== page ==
Autodesk — Lars Christensen | November 23, 2016 | Comment
In the video above we look at the Sketch Basics of constraints and dimensions for Fusion 360.
In this example, we are going to sketch up a basic shape, while following a few sketch rules. It’s worthwhile to turn on the origin, as it is important we connect our first sketch entity to it.
This is also how Fusion 360 works internally. Any time a user enters any data, it is a string and Fusion 360 has to parse the string and figure out if it’s valid and what the real value is. It converts the string into the real value in database units and uses that for all operations within Fusion 360. When you can’t control what scale your 3D program is gonna export, you know it’s always going to be the wrong scale for your slicer. Example: Fusion 360 exports to STL with 1 unit = 0.001 inch. When imported into Cura, it needs to be scaled by 0.0254 (0.001 inches = 0.0254 mm). How to import or open designs or drawings in Fusion 360. Opening a file in Fusion 360 The file can be a previously saved Fusion 360 design, or a file saved locally on your computer by performing the following steps: Click File. The Open dialog box will appear showing your cloud data. Navigate to a file listed in your cloud data and click Open to open the file. To open a file saved.
Remember, you can only sketch on a face or a plane. Since we don’t have any solids on the screen, when starting with an empty canvas, we will be picking a plane for our first sketch.
When you start your sketch, just create something close enough to your finished geometry. You will use constraints and dimensions to tie everything down afterward.
It is a good rule to start adding constraints before dimensions. Constraints are like rules for the sketches. For this example, we will apply horizontals and perpendicular constraints.
When you are applying your constraints and dimensions, your final goal is to fully define the sketch. This means that the sketch is completely fixed. Fusion 360 indicates this by turning sketch geometry from blue to black.
If you have a hard time figuring out what constraint or dimension you need to apply, you can try to drag a corner with your mouse.
It is very important that you get in the habit of fully constraining your 2D sketches, before extruding them into 3D. If not, someone can easily change the geometry by dragging a corner.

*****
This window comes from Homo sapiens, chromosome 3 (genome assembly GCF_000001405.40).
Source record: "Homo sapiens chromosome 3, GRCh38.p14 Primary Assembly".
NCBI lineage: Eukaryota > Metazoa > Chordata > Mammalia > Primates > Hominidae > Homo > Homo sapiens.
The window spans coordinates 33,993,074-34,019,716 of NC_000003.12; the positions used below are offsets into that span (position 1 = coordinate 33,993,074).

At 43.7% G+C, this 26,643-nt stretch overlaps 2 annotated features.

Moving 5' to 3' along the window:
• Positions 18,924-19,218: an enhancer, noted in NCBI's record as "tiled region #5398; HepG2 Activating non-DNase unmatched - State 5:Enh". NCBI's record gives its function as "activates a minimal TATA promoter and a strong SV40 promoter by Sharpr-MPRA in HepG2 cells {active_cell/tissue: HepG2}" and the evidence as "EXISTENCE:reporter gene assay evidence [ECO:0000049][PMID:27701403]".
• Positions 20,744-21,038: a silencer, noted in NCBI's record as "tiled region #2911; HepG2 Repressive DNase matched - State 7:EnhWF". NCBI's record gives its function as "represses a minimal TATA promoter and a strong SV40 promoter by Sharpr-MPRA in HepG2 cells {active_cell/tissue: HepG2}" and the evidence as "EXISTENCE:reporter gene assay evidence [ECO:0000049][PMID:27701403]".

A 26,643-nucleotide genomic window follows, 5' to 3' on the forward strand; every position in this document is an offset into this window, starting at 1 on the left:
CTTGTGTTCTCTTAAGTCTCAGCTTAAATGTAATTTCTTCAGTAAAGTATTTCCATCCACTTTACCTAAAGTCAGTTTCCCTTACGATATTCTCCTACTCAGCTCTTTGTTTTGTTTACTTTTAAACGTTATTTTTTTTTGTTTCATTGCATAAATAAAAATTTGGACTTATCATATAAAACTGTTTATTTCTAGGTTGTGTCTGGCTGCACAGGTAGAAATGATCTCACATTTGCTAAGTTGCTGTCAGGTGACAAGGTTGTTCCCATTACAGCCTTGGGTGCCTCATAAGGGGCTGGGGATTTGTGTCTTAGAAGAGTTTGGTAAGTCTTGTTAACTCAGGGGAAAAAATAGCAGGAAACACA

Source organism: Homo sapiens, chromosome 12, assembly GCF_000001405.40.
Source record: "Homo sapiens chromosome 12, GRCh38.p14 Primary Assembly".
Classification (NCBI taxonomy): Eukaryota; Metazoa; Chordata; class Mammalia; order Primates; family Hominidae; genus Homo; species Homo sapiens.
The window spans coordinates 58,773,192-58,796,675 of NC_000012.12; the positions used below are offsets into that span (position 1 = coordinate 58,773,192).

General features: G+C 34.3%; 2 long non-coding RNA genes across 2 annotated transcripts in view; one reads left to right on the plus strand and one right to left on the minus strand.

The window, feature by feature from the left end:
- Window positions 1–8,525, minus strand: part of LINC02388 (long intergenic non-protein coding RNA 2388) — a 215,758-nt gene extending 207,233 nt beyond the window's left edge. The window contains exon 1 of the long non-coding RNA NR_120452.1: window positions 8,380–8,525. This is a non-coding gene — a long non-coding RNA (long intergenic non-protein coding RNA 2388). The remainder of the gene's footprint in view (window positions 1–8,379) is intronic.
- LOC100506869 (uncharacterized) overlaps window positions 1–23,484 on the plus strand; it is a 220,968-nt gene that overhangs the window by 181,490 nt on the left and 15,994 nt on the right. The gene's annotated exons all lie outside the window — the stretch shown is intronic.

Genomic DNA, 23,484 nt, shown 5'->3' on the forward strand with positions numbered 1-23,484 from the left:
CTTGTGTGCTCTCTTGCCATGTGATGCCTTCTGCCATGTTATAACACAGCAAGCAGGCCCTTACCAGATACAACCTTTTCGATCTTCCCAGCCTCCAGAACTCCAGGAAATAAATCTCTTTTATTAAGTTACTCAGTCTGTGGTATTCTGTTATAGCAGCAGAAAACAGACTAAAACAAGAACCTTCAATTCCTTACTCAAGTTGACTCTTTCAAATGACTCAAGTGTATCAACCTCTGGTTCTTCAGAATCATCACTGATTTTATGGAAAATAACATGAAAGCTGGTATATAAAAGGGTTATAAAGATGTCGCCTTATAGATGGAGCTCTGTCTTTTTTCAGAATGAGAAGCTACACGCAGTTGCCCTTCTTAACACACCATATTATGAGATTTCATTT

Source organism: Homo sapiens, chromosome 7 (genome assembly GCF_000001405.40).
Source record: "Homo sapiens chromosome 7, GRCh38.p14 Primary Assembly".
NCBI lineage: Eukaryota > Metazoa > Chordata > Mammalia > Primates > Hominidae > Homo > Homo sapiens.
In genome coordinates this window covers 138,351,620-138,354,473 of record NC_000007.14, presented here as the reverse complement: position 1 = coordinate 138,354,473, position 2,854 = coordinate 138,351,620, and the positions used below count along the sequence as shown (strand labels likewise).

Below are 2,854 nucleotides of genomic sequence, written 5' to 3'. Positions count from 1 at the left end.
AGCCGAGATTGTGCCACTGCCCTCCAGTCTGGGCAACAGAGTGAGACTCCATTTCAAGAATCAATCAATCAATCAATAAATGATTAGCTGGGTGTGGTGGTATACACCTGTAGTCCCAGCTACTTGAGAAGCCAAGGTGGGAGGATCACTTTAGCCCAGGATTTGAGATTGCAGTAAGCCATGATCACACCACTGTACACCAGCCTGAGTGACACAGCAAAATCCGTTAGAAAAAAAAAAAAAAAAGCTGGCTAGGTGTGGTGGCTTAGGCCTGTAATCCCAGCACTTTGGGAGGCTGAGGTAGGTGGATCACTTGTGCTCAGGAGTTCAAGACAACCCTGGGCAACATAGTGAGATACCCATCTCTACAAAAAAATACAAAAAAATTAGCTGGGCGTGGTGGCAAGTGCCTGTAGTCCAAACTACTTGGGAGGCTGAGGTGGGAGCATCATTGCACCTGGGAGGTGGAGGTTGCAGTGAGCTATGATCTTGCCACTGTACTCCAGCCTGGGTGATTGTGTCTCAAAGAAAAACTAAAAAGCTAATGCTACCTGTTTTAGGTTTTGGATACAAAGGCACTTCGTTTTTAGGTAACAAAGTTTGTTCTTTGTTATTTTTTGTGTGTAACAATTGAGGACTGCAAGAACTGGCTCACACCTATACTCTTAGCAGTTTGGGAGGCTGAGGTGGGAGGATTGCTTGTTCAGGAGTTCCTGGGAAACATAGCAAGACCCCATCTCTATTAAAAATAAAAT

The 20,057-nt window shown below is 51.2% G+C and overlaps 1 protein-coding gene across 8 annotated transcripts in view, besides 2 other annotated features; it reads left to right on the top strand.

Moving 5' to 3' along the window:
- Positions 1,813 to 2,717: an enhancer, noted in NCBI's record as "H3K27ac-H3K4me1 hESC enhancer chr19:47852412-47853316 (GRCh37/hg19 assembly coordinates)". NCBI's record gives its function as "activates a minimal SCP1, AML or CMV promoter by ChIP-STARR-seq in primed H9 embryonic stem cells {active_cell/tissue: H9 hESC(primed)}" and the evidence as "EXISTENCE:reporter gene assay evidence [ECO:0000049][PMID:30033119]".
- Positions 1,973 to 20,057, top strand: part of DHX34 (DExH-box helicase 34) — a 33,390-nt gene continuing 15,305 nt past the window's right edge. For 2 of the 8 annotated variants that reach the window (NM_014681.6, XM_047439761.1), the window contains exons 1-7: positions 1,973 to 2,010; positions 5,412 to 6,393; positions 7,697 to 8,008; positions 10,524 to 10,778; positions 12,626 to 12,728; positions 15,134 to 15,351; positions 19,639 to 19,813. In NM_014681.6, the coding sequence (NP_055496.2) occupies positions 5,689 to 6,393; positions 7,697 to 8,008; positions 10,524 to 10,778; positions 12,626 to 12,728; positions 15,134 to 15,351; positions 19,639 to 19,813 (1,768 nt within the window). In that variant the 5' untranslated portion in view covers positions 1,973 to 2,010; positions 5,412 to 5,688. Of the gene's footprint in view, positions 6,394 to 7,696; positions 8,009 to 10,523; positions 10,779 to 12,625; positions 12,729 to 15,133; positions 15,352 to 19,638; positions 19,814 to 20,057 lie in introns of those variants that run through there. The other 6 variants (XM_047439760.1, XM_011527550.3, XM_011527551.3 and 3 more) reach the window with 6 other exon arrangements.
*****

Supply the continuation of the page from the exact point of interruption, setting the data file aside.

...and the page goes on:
- Always sketching on a plane or a face.
- Use constraints and then dimensions
- Make sure you fully define your sketch (From blue to black).
To view more videos like this one, visit Lars Christensen’s Youtube channel.
About the Author:
Lars Christensen is part of the Technical Marketing Team at Autodesk and CAD/CAM Opinionist on cadcamstuff.com
Through his totally-addictive blog posts and videos on his YouTube channel, he shares his experience so people can create and make their product in greater happiness.
Inch To Mm Conversion Calculator
Has anyone been successful using Fusion 360 to draw, export to dxf and load into sheet cam with the proper scale? It seems that Fusion 360 is putting out DXF’s without the right scale information so when I export, load it into sheetcam, it’s 10–15 times the size it was drawn. A 12' part came out 280 inches in size. I’m not sure what the scale factor is, and I don’t know if it’s always consistent. When I loaded into sheetcam, I measured it and came up with the rough numbers, but not sure if it’s dependable. Once I scaled it down,
I opened a message on the fusion 360 forum, and folks dismiss it that Sheetcam, Illustrator, edrawings (made by solidworks), Bobcad, and other apps are American focused with inches and don’t properly read a dxf file. According to others, Bobcad blames autodesk.
Thread is here if anyone is interested — https://forums.autodesk.com/t5/fusion-3 … se#M147619
Inch To Cm
Why am I trying to use Fusion 360? Because I use it for other things like 3D printing, CNC machining, and the sheet metal bending features are fantastic for plasma cutting and then bending/fabbing.
Inch To Mm Conversion
FWIW, I’m using Inches for measurement in Fusion.
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